Earlier, I had been inside the meadow, and had more of a first–person view. Now that viewpoint had changed into third–person. The field lay straight in front of me, a few trees and some rocks–and of course, more grass–separating me from it. Though I wasn't close, maybe half a kilometer away, I could still make out some of the detailed lines in the cliffs, which were now off to my right. Looking to the right of the meadow, I saw the trail where we must have come out of and to the river.

I turned back to the trail and kept going. As I got higher onto the mountain, reaching about the halfway point, I began to see a few more people. Seeing as the top of Kanisfluh was not far off, I wasn't surprised, only a little disappointed to have their conversations marring the sounds of nature around me. The path began to get more rocky and slippery, and I found myself gripping parts of trees and rocks for stabilization. It took a while, but eventually, I got near the top of the mountain. Or at least, I thought I had.

There was a saddle shape carved by time into Kanisfluh. From the Schrannen–Hof, it was a mere dip in the shape of the mountain, but now, it was on a much larger scale. As I reached the top of the saddle, I looked up and to my right. And standing there, not far–off seeming, was a large wooden cross marking the very top of the Kanisfluh. Almost there, I thought to myself. No more breaks. However, I eventually broke my promise. Getting to the cross from the top of the saddle was a much longer ordeal than I had expected. I had expected at the most ten minutes to reach the cross, but it took me almost three times that to smack the hard, splintering wood with my hand. By that time, I was puffing with exertion, and I closed my eyes and rested for a little bit.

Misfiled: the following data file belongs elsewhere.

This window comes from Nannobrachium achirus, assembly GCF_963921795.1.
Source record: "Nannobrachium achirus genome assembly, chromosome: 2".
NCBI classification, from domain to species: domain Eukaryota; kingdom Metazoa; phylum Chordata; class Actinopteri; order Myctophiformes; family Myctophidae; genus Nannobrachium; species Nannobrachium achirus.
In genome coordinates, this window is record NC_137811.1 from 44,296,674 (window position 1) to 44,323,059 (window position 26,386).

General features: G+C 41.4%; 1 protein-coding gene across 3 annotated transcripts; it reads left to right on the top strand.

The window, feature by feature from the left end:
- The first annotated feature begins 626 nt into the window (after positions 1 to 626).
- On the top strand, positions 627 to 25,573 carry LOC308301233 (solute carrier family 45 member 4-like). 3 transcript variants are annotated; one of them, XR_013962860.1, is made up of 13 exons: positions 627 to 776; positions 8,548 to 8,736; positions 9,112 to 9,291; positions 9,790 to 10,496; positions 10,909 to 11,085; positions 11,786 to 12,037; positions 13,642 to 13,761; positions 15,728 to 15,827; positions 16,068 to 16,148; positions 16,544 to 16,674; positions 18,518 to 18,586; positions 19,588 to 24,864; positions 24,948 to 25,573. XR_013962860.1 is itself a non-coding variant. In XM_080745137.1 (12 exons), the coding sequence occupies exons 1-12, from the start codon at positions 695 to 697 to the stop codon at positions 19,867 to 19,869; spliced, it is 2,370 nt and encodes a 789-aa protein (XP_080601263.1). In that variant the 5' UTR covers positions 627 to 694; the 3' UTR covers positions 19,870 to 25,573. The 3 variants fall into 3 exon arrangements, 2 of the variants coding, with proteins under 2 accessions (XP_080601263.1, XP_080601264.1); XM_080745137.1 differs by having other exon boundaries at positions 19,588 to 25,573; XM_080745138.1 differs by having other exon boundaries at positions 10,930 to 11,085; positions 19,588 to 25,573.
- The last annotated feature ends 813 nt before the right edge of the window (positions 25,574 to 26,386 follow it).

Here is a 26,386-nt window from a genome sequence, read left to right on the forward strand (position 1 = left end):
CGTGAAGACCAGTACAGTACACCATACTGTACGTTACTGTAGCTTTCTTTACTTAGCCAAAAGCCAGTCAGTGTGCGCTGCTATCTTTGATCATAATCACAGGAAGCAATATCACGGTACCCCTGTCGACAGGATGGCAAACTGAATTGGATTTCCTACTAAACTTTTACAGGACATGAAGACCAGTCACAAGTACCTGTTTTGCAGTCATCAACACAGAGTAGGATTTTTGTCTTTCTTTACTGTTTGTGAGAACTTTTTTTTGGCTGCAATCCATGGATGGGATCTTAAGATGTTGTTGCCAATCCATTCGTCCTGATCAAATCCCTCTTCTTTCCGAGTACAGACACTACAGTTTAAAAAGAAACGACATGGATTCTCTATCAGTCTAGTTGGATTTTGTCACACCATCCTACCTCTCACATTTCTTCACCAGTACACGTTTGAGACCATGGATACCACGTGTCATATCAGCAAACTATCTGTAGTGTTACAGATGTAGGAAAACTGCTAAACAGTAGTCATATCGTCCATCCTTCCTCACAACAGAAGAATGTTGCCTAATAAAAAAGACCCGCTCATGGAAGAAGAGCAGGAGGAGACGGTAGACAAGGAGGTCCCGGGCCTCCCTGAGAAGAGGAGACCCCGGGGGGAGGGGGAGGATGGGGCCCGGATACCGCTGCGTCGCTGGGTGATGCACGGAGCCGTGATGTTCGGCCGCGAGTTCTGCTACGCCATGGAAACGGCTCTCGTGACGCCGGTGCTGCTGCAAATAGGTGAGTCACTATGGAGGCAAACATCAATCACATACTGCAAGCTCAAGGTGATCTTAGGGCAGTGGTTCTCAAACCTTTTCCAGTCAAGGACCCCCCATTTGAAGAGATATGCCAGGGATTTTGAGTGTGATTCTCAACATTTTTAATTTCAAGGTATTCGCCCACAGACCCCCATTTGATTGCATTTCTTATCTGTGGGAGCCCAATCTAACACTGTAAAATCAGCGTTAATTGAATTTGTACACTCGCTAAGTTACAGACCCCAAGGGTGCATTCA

What I saw when I opened them astounded me.

I literally felt like I was at the top of the world. Though the area around the cross was small–upon which there were a few resting hikers–looking out around me was an incredible sight. I felt as if I could see all of the Alps, and I named some of the few I knew. Diedamskopf. Hoher Ifen. Zitterklapfen. I also saw the Widderstein, a giant rock formation at the top of a mountain that my dad had climbed. But, what astounded me the most was how completely and befuddlingly green it all was. It was quite beautiful, and honestly, I don't think that words could describe it. I could see Schoppernau, marked by a white church, way in the distance below.

At that moment, I was truly grateful for the wonder of nature. How lucky I was to be able to witness something this remarkable, to see what seemed truly divine. And at that moment, I wanted to stay in the Alps more than anything else. Longer than ten days. Longer than a month. Possibly even live there. Most people wish for a vacation on a tropical beach, I thought to myself, and that's not bad. But, I think there is a beauty in the mountains that is harder to find. Yes, they are nice from the foot of them, but here, at the summit, the Alps can truly be seen as mountains from the stories.




Reader Interactions

Leave a Reply

Your email address will not be published. Required fields are marked *

This site uses Akismet to reduce spam. Learn how your comment data is processed.